majority of these individuals (nearly 80 percent) spent time only in an 
emergency shelter.\2\

    \1\ United States Department of Housing and Urban Development, 
The 2010 Annual Homeless Assessment Report to Congress, at 5, 7 
(available at: http://www.hudhre.info/documents/2010HomelessAssessmentReport.pdf).
    \2\ Id., at 9, 10.

    A homeless individual may receive SSI payments and (in some States) 
associated Medicaid coverage, as long as he or she meets all of the 
basic eligibility requirements for the SSI program. Subject to some 
exceptions, residents of public institutions generally are ineligible 
for SSI \3\ because the institution in which they reside provides them 
with both housing and basic subsistence needs. One of these exceptions 
provides that individuals who reside in a public emergency shelter for 
the homeless may be eligible for up to 6 months of SSI payments in any 
9-month period.\4\ By contrast, individuals who live in private 
shelters for the homeless are eligible to receive SSI payments with no 
limitation on the number of months if they meet all other SSI 
eligibility requirements.

    \3\ See section 1611(e)(1)(A) of the Act, 42 U.S.C. 
    \4\ See section 1611(e)(1)(D) of the Act, 42 U.S.C. 
1382(e)(1)(D) and 20 CFR 416.201 and 416.211(d).

Request for Comments

    We are requesting information regarding the unique needs of the 
Nation's homeless population, particularly the needs of those 
individuals who are SSI recipients and who reside in public emergency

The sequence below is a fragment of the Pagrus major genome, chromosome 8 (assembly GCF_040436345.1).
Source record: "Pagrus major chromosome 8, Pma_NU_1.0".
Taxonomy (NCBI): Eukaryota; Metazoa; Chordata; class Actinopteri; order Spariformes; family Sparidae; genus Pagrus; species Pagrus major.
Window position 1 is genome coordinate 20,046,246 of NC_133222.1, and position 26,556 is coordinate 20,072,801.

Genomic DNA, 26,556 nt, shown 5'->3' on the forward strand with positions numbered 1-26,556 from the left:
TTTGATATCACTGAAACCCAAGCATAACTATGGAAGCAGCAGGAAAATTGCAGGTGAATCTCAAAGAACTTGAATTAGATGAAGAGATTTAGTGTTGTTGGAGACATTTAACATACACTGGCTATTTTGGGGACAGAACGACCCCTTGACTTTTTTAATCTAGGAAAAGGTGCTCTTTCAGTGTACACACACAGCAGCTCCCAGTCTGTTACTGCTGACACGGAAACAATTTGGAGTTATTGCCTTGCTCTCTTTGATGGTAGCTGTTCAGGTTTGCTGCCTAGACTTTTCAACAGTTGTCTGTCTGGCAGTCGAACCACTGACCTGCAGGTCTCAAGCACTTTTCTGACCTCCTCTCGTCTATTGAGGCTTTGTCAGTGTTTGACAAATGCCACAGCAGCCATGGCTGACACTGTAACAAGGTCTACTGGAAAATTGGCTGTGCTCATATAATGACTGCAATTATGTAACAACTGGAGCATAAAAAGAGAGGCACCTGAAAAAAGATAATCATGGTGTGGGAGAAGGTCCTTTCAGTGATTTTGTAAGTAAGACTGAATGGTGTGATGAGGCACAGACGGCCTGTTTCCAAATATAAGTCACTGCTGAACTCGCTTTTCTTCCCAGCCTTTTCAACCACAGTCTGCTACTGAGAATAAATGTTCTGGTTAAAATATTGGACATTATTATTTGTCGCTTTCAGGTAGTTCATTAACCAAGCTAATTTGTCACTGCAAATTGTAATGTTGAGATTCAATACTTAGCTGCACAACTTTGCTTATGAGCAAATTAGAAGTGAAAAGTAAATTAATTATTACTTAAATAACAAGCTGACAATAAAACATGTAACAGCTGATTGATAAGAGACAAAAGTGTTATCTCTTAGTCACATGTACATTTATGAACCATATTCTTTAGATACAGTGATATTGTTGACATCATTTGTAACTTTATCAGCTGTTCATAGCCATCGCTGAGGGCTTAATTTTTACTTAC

shelters, in an effort to better understand and address those needs. We 
ask that, in preparing comments, you address questions such as:
    1. What is your experience with SSI recipients in homeless 
    2. In your experience, do both public and private homeless shelters 
meet the needs of the homeless in the same way? If they differ in how 
they meet the needs of the homeless, how do they differ?
    3. Do individuals rely on public emergency shelters exclusively to 
address short-term needs, or is transitioning out of such shelters into 
permanent housing becoming more difficult? Is the short-term assistance 
provided by public emergency shelters meeting the transitional needs of 
SSI recipients?
    4. What specific needs do public emergency shelters meet?
    5. Do public emergency shelters usually address the health care 
needs of individuals in the shelter? To what extent do individuals in 
public emergency shelters rely on Medicaid to meet their health care 
    6. Do residents of public emergency shelters usually lose their 
Medicaid coverage if they stay longer than 6 consecutive months and 
their SSI is suspended?
    7. Do current SSI eligibility rules present obstacles to homeless 
individuals who are in need of emergency shelter?
    8. Do current SSI eligibility rules present obstacles to 
individuals who are trying to transition from a public emergency 
shelter to a permanent living arrangement?
    9. After residing in a public emergency shelter for 6 months, do 
SSI recipients tend to remain there until they can transition to a 
permanent living arrangement or do they consider other options?
    Please see the information under ADDRESSES earlier in this document 
for methods to give us your comments. We will not respond to your 
comments, but we will consider them as we review our policies and 
instructions to determine if we should revise or update them.

Michael J. Astrue,
Commissioner of Social Security.
[FR Doc. 2012-406 Filed 1-11-12; 8:45 am]